Thursday, August 27, 2015

"free" conference

I was still technically part of a research group after I'd finished grad school. The primary grant that I had worked under had a few stipulations, one of which was that the research group would present the findings of the work at x number of national/international conferences. The grant-giving organization had money set aside specifically for the conference attendance, and to make a long story short, I was the only one available to give the presentation.

I had just started a new job. Conference attendance wouldn't be a problem, right? After all, my travel and conference costs were entirely covered. Plus, as a newly-minted employee, I would be representing my new firm as a technical expert at big conference (related to that industry).

Not so much. New employer was fixated on the three days of admin/non-billable work that they'd need to pay me to fly out and give the presentation, so I ended up promising that I would squash three days of overtime into two weeks to avoid any extra admin charges.

I was wiped out by that overtime, plus the presentation prep time (also not allowed to be charged to the firm), and so I didn't do any actual conference networking to support my new employer.

I thought that the firm was outrageously short-sighted for not wanting to take advantage of a (mostly) free conference. I eventually figured out the office politics around having a brand-new employee jet off to a fancy conference (even though it was my research), and considered myself lucky to be allowed to go.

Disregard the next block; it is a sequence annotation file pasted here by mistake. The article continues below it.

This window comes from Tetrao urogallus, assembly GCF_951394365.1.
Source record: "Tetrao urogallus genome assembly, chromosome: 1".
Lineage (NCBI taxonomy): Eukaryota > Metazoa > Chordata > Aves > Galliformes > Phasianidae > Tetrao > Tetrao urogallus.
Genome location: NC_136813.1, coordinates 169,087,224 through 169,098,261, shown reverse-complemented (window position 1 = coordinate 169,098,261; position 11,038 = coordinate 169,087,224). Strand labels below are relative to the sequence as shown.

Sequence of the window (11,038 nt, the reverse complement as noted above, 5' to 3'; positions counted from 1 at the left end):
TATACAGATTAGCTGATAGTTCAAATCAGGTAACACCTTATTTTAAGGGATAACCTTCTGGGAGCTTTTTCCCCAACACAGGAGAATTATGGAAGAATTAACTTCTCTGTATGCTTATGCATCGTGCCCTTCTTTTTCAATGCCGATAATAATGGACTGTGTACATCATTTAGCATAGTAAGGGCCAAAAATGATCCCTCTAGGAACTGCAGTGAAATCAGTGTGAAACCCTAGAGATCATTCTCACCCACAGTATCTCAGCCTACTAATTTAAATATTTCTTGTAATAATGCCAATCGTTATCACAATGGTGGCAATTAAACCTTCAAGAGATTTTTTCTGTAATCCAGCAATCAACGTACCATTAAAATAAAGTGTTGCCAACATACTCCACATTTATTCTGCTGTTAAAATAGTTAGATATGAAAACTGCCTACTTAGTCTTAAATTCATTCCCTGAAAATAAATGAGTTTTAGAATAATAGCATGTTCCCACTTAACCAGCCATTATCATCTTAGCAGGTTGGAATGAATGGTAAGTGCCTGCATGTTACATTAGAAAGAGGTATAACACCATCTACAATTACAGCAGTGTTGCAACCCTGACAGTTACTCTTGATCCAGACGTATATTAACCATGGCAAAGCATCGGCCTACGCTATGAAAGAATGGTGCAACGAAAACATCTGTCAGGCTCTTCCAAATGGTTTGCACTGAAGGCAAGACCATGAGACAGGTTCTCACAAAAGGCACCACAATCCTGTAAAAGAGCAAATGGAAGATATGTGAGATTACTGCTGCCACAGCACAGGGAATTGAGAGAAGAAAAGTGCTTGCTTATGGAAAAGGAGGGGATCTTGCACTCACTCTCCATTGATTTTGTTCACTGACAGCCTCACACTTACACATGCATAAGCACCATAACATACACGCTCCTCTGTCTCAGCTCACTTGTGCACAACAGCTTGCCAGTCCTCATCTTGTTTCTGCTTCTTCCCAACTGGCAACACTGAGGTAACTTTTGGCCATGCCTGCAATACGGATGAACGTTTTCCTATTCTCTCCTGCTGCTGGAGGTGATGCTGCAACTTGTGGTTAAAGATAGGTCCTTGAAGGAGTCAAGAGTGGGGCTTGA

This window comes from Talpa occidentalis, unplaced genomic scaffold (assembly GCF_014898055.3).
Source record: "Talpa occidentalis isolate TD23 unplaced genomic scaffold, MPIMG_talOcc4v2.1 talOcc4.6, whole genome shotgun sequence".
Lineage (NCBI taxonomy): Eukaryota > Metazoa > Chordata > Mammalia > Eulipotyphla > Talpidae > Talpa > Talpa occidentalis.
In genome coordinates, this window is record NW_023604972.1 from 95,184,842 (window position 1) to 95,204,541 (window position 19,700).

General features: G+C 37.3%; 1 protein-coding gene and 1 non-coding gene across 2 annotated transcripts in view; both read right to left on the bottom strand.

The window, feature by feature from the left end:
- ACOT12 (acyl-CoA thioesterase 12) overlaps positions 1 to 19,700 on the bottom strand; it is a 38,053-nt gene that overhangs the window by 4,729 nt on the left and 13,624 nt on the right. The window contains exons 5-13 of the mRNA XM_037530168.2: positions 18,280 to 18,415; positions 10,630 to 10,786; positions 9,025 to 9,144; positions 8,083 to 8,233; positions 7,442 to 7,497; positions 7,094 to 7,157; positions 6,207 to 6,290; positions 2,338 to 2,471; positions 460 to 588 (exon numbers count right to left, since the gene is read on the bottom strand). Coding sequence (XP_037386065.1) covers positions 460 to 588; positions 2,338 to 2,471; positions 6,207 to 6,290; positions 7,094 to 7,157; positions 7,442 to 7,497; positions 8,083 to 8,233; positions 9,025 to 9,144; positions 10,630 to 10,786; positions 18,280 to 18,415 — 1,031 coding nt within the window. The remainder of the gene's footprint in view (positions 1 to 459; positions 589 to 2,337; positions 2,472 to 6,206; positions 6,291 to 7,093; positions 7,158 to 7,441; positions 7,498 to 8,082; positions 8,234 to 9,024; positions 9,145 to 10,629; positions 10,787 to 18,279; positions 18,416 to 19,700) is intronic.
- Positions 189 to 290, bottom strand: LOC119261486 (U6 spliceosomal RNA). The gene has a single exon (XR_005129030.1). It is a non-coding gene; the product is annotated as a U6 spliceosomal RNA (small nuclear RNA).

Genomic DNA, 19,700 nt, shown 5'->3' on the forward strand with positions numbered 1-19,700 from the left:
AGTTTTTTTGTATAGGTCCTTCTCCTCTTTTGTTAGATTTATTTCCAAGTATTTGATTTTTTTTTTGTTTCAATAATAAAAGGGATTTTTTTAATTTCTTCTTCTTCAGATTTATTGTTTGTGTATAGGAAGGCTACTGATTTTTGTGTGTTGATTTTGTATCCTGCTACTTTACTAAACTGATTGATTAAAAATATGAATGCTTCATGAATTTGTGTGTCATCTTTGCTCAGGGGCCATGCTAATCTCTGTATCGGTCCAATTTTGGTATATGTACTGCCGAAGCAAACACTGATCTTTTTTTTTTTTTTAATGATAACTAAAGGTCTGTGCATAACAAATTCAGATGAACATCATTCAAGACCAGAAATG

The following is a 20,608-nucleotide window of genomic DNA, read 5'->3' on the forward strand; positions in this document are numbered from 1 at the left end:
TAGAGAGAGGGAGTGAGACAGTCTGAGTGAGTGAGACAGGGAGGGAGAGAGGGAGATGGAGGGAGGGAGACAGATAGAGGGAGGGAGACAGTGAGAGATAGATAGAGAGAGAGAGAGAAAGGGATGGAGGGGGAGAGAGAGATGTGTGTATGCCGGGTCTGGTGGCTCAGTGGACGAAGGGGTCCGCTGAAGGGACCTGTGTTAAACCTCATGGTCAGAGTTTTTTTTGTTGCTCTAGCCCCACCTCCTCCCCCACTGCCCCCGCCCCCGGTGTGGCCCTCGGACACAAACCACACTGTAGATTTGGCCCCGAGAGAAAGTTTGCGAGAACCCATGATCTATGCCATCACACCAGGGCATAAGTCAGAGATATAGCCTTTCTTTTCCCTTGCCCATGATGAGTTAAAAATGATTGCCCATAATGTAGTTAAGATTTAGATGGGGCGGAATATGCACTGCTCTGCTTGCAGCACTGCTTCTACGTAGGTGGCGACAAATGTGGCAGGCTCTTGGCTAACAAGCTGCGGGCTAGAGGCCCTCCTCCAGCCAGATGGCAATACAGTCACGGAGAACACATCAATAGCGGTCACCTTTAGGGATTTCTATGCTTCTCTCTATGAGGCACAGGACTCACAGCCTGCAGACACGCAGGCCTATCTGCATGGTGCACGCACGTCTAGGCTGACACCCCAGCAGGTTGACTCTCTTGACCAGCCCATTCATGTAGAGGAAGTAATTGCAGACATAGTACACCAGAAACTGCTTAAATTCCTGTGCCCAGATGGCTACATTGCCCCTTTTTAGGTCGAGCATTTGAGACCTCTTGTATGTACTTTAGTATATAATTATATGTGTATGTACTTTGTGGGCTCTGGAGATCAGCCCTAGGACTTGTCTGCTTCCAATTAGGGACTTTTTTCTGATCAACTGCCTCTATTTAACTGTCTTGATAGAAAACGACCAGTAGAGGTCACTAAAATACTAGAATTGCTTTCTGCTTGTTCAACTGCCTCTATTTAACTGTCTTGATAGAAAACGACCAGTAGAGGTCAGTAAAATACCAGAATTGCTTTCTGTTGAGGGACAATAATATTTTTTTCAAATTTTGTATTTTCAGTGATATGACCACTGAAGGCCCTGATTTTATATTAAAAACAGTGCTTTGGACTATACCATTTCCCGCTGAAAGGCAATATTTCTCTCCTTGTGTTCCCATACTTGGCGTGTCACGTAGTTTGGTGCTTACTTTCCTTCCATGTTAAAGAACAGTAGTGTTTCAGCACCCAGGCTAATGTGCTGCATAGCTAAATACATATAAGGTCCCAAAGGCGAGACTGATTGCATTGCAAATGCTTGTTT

Now if I have a conference I'd like to attend, I make sure to have a business case for going and not just argue that I can give a cool presentation. I do miss grad school in that respect - as a grad student, I'd be able to take a free conference in a heartbeat, and not worry about more complicated financial/business development considerations.

1 comment:

Rachel said...

Ugh... this is what scares me about eventually maybe getting into environmental work (I'm almost four years out of grad school and have worked for an oil and gas exploration company this whole time). Obviously there are good and bad things about my gig too (and there are good times and bad times!), but not having to worry about everything being "billable hours" is amazing. I did a phone interview for one environmental job before I got this job, and it almost seemed like they were trying to talk me out of it with how bad they made that aspect of it sound! I'm not sure if you've already done a post on that, but I'm going to go take a look!